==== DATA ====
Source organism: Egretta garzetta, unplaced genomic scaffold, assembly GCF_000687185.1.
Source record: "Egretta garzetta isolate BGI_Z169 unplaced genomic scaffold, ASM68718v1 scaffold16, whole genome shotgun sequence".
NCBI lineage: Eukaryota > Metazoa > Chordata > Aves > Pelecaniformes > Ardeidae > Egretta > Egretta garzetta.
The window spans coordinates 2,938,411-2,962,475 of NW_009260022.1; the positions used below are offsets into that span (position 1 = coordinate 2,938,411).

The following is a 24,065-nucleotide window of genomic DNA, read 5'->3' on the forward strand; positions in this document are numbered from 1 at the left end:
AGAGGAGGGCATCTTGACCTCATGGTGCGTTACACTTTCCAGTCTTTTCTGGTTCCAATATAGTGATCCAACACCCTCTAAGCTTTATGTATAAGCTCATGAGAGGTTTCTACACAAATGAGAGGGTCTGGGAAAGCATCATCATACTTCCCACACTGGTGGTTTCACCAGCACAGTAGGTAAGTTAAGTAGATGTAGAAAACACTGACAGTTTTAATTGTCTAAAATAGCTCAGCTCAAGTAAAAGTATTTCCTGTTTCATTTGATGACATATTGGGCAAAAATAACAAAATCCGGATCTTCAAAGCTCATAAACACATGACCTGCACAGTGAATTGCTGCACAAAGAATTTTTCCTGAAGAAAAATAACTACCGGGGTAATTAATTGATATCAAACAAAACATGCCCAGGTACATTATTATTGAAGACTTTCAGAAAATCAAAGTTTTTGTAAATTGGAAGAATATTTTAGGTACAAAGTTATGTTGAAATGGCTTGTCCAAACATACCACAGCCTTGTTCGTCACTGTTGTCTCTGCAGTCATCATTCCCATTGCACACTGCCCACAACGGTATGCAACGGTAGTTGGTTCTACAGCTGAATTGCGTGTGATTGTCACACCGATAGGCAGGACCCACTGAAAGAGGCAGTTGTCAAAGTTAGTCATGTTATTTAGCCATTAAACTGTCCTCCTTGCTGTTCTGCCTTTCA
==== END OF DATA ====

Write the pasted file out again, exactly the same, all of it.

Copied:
Source organism: Egretta garzetta, unplaced genomic scaffold, assembly GCF_000687185.1.
Source record: "Egretta garzetta isolate BGI_Z169 unplaced genomic scaffold, ASM68718v1 scaffold16, whole genome shotgun sequence".
NCBI lineage: Eukaryota > Metazoa > Chordata > Aves > Pelecaniformes > Ardeidae > Egretta > Egretta garzetta.
The window spans coordinates 2,938,411-2,962,475 of NW_009260022.1; the positions used below are offsets into that span (position 1 = coordinate 2,938,411).

The following is a 24,065-nucleotide window of genomic DNA, read 5'->3' on the forward strand; positions in this document are numbered from 1 at the left end:
AGAGGAGGGCATCTTGACCTCATGGTGCGTTACACTTTCCAGTCTTTTCTGGTTCCAATATAGTGATCCAACACCCTCTAAGCTTTATGTATAAGCTCATGAGAGGTTTCTACACAAATGAGAGGGTCTGGGAAAGCATCATCATACTTCCCACACTGGTGGTTTCACCAGCACAGTAGGTAAGTTAAGTAGATGTAGAAAACACTGACAGTTTTAATTGTCTAAAATAGCTCAGCTCAAGTAAAAGTATTTCCTGTTTCATTTGATGACATATTGGGCAAAAATAACAAAATCCGGATCTTCAAAGCTCATAAACACATGACCTGCACAGTGAATTGCTGCACAAAGAATTTTTCCTGAAGAAAAATAACTACCGGGGTAATTAATTGATATCAAACAAAACATGCCCAGGTACATTATTATTGAAGACTTTCAGAAAATCAAAGTTTTTGTAAATTGGAAGAATATTTTAGGTACAAAGTTATGTTGAAATGGCTTGTCCAAACATACCACAGCCTTGTTCGTCACTGTTGTCTCTGCAGTCATCATTCCCATTGCACACTGCCCACAACGGTATGCAACGGTAGTTGGTTCTACAGCTGAATTGCGTGTGATTGTCACACCGATAGGCAGGACCCACTGAAAGAGGCAGTTGTCAAAGTTAGTCATGTTATTTAGCCATTAAACTGTCCTCCTTGCTGTTCTGCCTTTCA